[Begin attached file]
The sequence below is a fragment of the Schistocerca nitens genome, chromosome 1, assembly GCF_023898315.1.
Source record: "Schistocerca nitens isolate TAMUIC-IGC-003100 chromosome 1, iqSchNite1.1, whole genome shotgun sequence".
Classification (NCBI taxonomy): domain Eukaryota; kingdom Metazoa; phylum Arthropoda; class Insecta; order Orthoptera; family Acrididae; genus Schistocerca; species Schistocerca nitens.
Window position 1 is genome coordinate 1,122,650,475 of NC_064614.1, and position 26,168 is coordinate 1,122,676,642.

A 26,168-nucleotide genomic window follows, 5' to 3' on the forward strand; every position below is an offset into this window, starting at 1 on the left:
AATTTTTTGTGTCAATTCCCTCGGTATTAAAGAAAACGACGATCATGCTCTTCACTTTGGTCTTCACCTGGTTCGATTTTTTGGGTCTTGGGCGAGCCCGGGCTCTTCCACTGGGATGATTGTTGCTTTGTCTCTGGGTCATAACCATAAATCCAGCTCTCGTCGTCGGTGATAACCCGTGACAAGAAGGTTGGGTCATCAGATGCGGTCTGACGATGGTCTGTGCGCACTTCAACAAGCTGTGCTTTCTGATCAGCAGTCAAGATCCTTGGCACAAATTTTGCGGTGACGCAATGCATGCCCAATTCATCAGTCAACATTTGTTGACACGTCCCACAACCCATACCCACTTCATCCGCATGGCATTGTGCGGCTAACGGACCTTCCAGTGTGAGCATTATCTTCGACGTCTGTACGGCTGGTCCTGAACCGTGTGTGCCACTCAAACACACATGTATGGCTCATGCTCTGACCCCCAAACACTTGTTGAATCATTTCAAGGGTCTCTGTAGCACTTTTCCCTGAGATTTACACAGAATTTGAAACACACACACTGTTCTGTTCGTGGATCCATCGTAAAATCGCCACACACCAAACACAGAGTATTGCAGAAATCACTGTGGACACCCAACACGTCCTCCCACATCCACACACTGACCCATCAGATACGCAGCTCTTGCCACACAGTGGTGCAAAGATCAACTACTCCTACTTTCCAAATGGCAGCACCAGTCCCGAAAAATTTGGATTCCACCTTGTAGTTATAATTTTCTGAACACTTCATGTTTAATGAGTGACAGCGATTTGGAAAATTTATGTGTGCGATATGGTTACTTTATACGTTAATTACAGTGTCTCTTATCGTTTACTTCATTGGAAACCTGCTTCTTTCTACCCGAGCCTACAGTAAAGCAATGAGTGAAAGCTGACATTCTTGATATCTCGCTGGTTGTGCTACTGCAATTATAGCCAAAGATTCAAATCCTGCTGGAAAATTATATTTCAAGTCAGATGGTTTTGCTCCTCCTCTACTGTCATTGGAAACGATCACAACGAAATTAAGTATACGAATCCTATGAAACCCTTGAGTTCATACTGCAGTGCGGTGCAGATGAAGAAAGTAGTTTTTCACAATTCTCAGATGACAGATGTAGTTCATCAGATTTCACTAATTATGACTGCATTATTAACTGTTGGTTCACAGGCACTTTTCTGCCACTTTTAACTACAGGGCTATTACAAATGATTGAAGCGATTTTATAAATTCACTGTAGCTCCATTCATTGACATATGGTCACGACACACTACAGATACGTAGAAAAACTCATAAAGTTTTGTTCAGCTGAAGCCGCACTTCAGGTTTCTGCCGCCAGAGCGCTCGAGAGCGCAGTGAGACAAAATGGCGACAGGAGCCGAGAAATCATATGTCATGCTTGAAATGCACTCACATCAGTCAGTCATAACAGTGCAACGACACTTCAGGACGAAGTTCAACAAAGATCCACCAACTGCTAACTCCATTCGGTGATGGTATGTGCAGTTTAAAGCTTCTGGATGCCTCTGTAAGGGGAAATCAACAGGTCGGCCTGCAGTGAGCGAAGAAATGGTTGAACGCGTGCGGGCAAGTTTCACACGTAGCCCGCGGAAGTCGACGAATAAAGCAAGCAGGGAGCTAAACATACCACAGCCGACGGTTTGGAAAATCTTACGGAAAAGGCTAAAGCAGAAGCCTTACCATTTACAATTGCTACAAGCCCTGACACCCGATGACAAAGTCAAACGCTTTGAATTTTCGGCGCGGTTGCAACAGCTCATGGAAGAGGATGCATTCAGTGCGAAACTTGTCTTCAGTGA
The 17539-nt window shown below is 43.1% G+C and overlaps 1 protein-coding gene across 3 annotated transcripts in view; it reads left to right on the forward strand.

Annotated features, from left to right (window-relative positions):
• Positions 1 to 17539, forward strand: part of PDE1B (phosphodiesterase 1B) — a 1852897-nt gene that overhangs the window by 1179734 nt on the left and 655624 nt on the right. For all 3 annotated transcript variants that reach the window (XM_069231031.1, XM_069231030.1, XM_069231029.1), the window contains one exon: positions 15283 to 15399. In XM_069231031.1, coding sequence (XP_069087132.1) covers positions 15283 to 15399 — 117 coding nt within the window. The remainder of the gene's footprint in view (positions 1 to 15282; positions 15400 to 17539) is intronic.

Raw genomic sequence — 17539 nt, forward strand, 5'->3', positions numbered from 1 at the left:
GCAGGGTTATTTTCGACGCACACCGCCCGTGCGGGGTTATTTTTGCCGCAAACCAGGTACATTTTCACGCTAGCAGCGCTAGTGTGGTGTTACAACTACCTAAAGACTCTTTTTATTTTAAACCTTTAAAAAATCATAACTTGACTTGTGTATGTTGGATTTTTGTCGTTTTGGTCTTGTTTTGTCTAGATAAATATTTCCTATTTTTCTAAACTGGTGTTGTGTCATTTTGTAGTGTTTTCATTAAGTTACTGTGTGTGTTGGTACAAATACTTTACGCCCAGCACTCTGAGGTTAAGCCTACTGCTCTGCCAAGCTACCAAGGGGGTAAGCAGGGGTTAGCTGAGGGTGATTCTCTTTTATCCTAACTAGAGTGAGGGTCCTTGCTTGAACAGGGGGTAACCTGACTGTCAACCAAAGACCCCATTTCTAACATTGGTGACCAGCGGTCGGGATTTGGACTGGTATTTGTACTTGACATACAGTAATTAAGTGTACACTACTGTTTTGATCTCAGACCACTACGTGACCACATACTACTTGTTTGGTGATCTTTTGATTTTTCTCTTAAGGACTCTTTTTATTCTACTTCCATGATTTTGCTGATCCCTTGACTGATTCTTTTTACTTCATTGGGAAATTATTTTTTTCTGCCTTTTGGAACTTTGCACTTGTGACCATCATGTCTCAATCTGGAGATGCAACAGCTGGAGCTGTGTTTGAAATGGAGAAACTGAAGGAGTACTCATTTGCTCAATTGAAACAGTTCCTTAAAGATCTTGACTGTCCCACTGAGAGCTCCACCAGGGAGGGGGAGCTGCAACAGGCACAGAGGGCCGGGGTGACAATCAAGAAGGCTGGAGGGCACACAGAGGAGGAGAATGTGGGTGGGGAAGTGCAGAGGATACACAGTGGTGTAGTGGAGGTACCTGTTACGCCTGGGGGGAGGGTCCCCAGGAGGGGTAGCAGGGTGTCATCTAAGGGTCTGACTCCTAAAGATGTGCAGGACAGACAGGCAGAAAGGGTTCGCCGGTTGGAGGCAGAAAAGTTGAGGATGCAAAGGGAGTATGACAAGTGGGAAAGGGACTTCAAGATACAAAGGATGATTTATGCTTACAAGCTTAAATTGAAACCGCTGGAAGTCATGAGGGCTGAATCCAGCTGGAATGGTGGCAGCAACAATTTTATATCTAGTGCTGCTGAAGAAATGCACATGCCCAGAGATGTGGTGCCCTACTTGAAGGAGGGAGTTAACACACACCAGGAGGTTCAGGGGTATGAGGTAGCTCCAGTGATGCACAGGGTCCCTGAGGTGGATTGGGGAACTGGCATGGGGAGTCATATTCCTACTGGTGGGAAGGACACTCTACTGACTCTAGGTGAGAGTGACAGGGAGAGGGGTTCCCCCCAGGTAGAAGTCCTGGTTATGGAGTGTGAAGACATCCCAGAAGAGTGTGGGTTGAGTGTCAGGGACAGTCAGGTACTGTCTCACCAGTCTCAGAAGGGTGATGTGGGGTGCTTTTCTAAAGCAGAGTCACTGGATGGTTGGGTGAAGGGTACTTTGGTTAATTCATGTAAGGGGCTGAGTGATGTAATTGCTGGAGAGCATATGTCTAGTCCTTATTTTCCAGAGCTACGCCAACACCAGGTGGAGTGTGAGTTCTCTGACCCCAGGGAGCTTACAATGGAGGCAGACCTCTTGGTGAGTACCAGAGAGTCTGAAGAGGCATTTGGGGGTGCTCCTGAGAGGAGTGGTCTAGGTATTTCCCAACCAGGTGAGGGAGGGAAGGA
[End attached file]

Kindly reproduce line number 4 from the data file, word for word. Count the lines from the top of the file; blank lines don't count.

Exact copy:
Window position 1 is genome coordinate 1,122,650,475 of NC_064614.1, and position 26,168 is coordinate 1,122,676,642.